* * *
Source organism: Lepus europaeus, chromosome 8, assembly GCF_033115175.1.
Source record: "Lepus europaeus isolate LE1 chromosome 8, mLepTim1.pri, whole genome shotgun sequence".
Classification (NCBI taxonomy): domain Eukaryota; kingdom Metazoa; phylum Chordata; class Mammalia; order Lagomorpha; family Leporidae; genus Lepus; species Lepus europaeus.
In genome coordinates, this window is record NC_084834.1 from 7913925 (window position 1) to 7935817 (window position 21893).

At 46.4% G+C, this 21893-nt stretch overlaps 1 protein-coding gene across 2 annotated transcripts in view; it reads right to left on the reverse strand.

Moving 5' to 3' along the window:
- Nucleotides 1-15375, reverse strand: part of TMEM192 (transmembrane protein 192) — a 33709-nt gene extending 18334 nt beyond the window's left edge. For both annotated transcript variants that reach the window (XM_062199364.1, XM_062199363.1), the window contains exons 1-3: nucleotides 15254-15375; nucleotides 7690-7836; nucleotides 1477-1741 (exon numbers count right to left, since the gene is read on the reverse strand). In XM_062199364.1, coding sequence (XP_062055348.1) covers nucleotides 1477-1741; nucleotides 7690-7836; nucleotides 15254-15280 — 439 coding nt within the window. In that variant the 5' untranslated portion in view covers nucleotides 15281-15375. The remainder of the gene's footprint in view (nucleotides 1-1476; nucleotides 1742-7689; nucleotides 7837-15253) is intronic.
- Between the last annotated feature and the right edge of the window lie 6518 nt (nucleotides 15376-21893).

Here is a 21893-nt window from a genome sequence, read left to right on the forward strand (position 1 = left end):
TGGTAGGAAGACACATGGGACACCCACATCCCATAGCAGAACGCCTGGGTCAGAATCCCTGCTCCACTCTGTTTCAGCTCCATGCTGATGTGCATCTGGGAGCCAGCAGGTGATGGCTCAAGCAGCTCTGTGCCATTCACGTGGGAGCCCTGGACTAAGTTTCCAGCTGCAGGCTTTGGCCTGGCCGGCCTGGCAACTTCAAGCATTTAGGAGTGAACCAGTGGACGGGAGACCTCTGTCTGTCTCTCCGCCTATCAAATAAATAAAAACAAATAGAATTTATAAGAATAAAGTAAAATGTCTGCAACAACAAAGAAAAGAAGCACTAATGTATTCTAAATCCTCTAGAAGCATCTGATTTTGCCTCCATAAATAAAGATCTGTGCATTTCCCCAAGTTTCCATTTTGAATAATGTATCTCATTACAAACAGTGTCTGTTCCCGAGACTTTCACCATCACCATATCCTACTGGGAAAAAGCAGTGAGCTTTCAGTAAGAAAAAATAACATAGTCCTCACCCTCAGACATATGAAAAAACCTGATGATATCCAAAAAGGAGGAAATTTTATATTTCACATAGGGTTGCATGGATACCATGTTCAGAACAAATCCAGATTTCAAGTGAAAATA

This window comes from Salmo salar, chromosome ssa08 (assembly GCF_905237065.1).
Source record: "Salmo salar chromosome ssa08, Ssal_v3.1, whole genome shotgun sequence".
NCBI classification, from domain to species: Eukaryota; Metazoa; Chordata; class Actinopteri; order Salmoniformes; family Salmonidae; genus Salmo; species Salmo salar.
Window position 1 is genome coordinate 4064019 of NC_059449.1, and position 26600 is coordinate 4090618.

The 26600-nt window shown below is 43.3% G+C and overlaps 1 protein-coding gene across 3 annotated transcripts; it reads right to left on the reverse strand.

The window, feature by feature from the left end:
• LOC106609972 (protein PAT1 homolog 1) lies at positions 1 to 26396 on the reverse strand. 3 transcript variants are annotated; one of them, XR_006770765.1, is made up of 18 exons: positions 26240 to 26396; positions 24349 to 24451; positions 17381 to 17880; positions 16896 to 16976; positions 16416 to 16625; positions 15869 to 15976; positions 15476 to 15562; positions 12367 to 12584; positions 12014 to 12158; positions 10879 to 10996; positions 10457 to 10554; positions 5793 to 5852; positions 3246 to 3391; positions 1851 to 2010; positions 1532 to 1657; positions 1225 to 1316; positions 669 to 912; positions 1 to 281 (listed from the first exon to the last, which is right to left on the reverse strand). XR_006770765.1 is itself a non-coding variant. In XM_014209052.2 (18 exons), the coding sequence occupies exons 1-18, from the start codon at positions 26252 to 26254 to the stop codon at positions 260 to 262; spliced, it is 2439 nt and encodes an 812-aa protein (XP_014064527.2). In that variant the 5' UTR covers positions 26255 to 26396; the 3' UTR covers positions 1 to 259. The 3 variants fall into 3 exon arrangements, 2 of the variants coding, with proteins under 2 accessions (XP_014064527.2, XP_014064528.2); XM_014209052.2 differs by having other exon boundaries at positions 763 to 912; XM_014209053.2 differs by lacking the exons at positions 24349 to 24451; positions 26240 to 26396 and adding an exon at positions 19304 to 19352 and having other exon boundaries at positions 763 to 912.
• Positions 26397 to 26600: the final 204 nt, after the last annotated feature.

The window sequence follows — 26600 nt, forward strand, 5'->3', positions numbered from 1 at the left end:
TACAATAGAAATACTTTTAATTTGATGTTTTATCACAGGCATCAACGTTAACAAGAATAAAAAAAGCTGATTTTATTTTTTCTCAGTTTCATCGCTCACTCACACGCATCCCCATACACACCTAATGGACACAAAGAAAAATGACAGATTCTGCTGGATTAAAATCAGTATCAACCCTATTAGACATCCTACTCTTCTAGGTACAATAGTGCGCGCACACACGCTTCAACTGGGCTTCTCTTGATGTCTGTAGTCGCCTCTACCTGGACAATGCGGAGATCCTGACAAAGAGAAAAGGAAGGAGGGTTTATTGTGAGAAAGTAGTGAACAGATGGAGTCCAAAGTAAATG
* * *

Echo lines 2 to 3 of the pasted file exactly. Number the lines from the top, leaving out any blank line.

Source record: "Lepus europaeus isolate LE1 chromosome 8, mLepTim1.pri, whole genome shotgun sequence".
Classification (NCBI taxonomy): domain Eukaryota; kingdom Metazoa; phylum Chordata; class Mammalia; order Lagomorpha; family Leporidae; genus Lepus; species Lepus europaeus.